Metallica and Linkin Park Block Legal MP3�s. 

07-2-03 antiGUY
There are a handful of artists who refuse to go along with the idea of offering their songs for individual download via online music services like Apple�s iTunes, Rhapsody and Pressplay. 

The main sticking point seems to be that the songs are available individually instead of having the albums sold in their entirety, according to a report from Rolling Stone. That is apparently what was behind the decision for artists such as Linkin Park, Metallica, Green Day and the Red Hot Chili Peppers not to include their catalogs in music services like the successful iTunes, which was launched by Apple a few months ago. 

The fact that keeping their songs off of �legal� services, where the artist actually make money will encourage the illegal trading of individual songs, seems to be lost on the management for these artists but not to the companies that provide legal download services. "If you fail to make songs available legally, you're basically telling people to go ahead and download it illegally," Matt Graves, a spokesman for Listen.com, told Rolling Stone. "You're shooting yourself in the foot." 

According to Rolling Stone, this is a new development for Linkin Park, who recently pulled the plug on having their songs available on download services. 

The Rolling Stone report asserts that, �artists and their managers say their concerns are artistic, not monetary�. They spoke with Marc Reiter of Q-Prime (Metallica, RHCP�s management company), who told them, �Certain songs might not fit on radio for one reason or another but are just as important an artistic statement. We refuse to kowtow to the fact that it's a singles market for downloads."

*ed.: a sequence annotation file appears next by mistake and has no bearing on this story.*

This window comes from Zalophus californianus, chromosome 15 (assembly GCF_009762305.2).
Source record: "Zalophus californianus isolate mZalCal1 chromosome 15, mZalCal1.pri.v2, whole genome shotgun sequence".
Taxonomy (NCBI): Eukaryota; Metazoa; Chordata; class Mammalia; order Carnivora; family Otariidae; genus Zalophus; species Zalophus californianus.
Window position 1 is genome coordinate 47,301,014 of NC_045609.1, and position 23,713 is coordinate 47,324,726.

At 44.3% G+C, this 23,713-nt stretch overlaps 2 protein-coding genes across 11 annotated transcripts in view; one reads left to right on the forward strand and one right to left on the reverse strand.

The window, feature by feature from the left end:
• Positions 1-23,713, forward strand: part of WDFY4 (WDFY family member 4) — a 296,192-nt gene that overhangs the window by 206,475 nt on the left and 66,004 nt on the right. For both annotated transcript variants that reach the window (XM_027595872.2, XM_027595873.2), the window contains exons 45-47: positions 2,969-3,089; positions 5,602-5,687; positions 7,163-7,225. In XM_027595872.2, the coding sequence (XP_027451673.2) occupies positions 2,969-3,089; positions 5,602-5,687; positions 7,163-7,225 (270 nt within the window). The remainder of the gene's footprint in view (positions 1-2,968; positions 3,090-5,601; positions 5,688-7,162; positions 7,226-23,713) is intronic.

A representative from Linkin Park�s label, Warner Brothers looked at the issue from a slightly different perspective. "We're in an in-between phase right now," the source told Rolling Stone. "The way music is available now is going to force artists to rethink how they make it and labels to rethink how they sell it."

In order to participate in services like iTunes, these artists want their albums sold as �all or nothing.� Meaning, fans can�t choose to purchase individual tracks but must instead purchase the entire album instead. That idea goes against the grain at iTunes, who refuse to accommodate such demands because it goes against what they feel the consumer wants (and what has proven to be the case, with the success of iTunes). "People want individual songs," a source from Apple told Rolling Stone. "And we want to be consistent. We respect these artists' points of view, but we want every song available as singles."

The tide does seem to be turning but these artists are popular enough to buck the trend, at least for the time being. With that said, the success of iTunes should be a wakeup call to the industry that the new �singles� format is indeed digital downloads. According to Apple, the first eight weeks that the iTunes service was online, they sold 5 million downloads. Now keep in mind that the iTunes service is proprietary to the Apple computer operating service and iPod players, which represent a fraction of the computer marketplace. Think of the numbers once Apple (or another company using a similar model) opens their service to the Windows market. 

You can fight the future all you want, but when the dust settles, you may end up being left behind. 

Read the Rolling Stone.com article

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